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Wonders of the Banana?

Posted by ksha z9 CA (My Page) on
Fri, Aug 25, 06 at 15:55

Hello everyone, I've just begun the Environmental Horticulture program at City College of San Francisco. Our first class project is a presentation about some kind of plant or group of plants that is important to human society. I have chosen BANANAS!!! And what better place to go for information about bananas than here? I will be doing plenty of research elsewhere, but thought I'd ask you banana growers for your imput, if you would. I plan to outline the habitats and growth patterns of banana plants, personal and commercial cultivation for food purposes, and the different ways in which the banana plant is used aside from food. I am particularly interested in banana plant parts as building material.

I should be able to find all the basic information through research, but I'd be happy to hear from you about any special or particularly interesting things about bananas, plantains, or anything else in the family. Growth habits, food uses, and material uses. I have only started looking today, and don't know much at all, so I hope you'll tell me some cool things and I can't wait to see what they'll be. THANK YOU!!!!


Follow-Up Postings:

RE: Wonders of the Banana?

Abaca banana, manila hemp banana, musa textilis, musa balbisiana and you will find some interesting material. What are manila folders, some coffee filters, and manila rope made from, do you know?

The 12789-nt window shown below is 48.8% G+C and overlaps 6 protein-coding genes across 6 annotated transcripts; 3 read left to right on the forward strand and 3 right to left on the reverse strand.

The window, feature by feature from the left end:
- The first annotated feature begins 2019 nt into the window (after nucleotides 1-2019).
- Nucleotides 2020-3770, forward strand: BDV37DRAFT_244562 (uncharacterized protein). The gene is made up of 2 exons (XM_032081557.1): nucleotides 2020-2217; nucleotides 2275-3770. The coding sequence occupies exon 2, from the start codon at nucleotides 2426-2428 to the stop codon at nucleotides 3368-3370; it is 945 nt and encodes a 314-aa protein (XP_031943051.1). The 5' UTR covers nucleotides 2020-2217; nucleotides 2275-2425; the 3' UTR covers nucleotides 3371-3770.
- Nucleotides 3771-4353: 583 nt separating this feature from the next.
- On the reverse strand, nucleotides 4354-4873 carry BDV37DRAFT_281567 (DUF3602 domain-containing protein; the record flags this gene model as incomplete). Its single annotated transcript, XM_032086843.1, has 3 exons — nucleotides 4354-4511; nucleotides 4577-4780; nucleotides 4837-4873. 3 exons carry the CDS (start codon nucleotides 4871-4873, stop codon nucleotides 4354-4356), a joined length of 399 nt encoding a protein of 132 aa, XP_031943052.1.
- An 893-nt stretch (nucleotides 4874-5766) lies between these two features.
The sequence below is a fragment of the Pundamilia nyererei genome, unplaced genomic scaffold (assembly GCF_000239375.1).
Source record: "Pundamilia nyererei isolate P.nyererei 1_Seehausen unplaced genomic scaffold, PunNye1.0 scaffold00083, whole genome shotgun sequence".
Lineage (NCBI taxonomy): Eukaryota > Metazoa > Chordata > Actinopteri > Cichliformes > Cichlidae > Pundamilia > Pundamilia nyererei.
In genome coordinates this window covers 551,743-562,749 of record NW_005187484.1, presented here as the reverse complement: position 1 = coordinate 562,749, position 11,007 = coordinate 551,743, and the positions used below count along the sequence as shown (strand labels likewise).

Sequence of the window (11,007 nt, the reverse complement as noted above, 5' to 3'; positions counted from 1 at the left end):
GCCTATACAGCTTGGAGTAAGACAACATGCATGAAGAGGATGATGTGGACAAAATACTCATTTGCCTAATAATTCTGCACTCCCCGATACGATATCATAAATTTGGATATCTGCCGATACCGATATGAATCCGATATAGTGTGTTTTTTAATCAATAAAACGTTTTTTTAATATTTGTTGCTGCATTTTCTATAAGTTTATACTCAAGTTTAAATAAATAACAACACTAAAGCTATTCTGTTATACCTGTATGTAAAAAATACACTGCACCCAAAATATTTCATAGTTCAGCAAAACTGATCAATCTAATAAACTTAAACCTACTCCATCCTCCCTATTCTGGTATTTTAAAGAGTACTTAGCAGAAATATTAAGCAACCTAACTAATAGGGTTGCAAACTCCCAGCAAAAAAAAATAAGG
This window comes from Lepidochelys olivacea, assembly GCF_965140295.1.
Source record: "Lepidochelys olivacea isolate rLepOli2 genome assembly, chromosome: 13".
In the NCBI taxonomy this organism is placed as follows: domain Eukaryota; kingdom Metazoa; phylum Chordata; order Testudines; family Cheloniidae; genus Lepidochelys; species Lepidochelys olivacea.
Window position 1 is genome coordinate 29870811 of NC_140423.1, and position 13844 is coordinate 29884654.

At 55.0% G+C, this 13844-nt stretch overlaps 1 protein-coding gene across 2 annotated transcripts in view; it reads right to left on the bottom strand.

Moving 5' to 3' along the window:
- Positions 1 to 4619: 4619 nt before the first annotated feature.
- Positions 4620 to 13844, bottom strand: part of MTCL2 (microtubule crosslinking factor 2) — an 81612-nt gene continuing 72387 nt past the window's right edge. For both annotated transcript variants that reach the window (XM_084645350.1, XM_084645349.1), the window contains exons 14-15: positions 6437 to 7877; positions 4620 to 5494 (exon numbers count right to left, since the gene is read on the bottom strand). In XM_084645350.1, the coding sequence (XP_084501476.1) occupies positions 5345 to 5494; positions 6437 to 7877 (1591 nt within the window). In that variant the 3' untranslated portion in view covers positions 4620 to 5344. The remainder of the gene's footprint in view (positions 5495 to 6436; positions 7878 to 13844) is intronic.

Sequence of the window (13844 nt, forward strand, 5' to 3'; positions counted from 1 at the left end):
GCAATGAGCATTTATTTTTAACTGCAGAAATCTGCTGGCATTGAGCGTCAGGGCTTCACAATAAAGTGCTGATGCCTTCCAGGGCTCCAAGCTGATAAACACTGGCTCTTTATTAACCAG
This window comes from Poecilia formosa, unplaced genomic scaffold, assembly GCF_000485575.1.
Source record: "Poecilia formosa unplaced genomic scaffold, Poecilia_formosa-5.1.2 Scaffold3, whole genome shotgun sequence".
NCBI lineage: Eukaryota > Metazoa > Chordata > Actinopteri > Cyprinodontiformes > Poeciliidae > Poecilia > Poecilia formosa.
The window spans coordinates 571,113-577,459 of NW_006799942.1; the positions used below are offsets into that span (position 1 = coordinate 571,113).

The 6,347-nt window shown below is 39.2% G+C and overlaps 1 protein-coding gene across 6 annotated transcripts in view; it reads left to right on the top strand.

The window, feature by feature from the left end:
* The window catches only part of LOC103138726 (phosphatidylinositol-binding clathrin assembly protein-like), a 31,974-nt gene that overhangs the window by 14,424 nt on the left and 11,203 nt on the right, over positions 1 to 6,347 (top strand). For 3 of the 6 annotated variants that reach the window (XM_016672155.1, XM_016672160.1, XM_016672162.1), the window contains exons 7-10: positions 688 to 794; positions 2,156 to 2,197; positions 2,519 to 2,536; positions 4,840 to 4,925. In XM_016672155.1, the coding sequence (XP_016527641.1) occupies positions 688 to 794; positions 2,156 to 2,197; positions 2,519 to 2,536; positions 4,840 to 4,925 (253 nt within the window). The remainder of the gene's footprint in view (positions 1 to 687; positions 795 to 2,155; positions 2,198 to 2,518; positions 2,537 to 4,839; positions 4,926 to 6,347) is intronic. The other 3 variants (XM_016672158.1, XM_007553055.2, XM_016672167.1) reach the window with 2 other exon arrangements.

RE: Wonders of the Banana?

One little tidbit of info you might not find just everywhere... when I was a teenager and lived in Central America, kids used banana paper to roll joints. It was rather harsh on the lungs.. or so I heard. :)

RE: Wonders of the Banana?

Look at the site in the link below. This is one truly unbeatable site when it comes to information about bananas. There are more than 1,000 banana varieties. Some of the bananas are oozing blood-colored sap when cut. Bananas make good beer or wine, and of course the non-alcoholic beverages such as banana shake, banana flavored drinks, and banana mixed with other fruits such as peach, orange, strawberries, pineapples, etc., make wonderful drinks.

Some Basic Facts:
The largest non-woody plant in the world, some taller than 65 ft (Musa ingens) and 6 ft pseudostem diameter
Not a tree but a large herb with succulent juicy stem or trunk (technically called pseudostem)
Fruit is a type of berry
4th largest fruit crop in the world. 28 millions tons/year, 65% Latin Americas, 27% SE Asia, 7% Africa
Staple food of 400 million people
Origin: Indo Malaysian region to Northern Australia
Spread by aborigines during prehistoric times. All types found in the Pacific islands, Southeast Asia, Africa, Latin Americas can be traced back to eastern Indonesia.
Carried to Europe in 10th century AD, spread further by Portuguese from West Africa and to South America.

Click the link below to find out more.

Here is a link that might be useful: World's Best Banana Site.